Greater Tulsa Reporter
Cancer Treatment Centers of America (CTCA) is currently enrolling patients nationwide, across its five-hospital system, to the Targeted Agent and Profiling Utilization Registry (TAPUR) Study-the American Society of Clinical Oncology’s (ASCO) first-ever clinical trial.
The study will evaluate molecularly-targeted cancer drugs and collect data on clinical outcomes to learn about additional uses of these drugs outside of indications already approved by the Food and Drug Administration (FDA).
CTCA’s five hospitals are located in Atlanta, Chicago, Philadelphia, Phoenix and Tulsa.
CTCA is the first hospital in the Atlanta, Chicago, Philadelphia, Phoenix and Tulsa area to offer patient access to the TAPUR trial.
“We are excited to have CTCA join the TAPUR Study. Their national reach allows us to provide access to the trial to a diverse group of patients,” says ASCO Chief Medical Officer Richard L. Schilsky, MD, FACP, FASCO. “With TAPUR, CTCA patients have the potential to benefit from targeted therapies that have already demonstrated effectiveness in other cancer types.”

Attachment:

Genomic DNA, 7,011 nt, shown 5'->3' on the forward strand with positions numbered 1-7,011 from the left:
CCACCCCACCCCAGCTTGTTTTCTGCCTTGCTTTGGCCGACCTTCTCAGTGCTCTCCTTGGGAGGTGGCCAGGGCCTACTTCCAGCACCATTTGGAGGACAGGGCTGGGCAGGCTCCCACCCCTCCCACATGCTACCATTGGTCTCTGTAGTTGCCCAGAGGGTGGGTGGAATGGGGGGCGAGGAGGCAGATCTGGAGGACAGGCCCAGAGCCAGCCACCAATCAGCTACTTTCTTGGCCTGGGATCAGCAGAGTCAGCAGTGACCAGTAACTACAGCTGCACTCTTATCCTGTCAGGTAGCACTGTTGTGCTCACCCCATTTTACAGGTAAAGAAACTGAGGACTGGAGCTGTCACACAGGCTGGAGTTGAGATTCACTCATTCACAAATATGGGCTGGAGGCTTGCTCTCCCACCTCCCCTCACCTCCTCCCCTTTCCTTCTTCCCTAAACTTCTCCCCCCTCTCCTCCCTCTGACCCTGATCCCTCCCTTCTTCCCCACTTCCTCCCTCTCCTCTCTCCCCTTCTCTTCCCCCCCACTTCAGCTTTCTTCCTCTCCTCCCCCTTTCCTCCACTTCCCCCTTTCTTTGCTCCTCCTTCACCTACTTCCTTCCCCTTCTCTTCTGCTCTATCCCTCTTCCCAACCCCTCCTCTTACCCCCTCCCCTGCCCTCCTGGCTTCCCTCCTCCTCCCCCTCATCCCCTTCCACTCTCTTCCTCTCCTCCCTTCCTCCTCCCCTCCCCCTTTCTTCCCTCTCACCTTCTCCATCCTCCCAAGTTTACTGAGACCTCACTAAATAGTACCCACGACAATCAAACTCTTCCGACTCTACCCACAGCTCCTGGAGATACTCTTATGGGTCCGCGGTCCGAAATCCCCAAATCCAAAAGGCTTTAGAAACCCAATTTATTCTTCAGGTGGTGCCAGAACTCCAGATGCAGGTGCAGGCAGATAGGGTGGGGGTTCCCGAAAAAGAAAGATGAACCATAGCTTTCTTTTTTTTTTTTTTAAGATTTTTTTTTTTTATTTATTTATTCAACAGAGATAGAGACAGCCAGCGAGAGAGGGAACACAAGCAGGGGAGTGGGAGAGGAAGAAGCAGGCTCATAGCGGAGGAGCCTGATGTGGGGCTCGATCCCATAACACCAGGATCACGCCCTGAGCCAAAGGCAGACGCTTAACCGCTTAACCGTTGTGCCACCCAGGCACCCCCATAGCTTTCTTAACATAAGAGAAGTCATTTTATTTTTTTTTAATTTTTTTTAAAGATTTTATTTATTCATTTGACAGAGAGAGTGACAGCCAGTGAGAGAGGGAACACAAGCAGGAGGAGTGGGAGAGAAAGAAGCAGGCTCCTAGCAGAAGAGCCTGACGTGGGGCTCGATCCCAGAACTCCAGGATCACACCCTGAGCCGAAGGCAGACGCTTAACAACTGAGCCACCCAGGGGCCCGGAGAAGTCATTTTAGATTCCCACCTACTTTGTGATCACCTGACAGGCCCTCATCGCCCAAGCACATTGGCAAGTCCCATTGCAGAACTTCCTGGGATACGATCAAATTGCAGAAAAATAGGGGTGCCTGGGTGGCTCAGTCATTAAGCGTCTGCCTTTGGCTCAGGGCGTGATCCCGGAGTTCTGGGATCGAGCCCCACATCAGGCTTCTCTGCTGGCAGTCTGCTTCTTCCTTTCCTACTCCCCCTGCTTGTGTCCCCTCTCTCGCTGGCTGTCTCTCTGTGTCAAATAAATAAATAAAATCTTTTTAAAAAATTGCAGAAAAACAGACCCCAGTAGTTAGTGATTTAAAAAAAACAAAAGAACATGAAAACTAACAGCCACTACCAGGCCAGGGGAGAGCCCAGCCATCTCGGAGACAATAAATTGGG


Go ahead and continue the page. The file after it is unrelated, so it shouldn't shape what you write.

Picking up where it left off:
The trial involves broader opportunity for participation than in many cancer clinical trials-with the hope of enabling more patients to participate. Eligible participants include those who have an advanced solid tumor, multiple myeloma, or B cell non-Hodgkin lymphoma, are no longer benefiting from standard anti-cancer treatments, or for whom no acceptable standard treatment is available. Patients enrolled in the study will have access to experimental targeted cancer drugs at no cost.
The goals of the study are:
• Learn how approved drugs might work against different tumor types that harbor the drug target;
• Find out how genomic or molecular tests are used to care for people with advanced cancer;
• Use the study results to help inform future studies and aid in the care of people with cancer.
“Being part of the ASCO TAPUR Study . . . allows us to offer eligible cancer patients access to new treatment options under investigation,” says Maurie Markman, MD, president of medicine and science at CTCA. “In addition, our unique and robust precision medicine program helps remove both the financial and educational barriers patients experience when accessing genomic sequencing, which determines eligibility for this landmark trial.”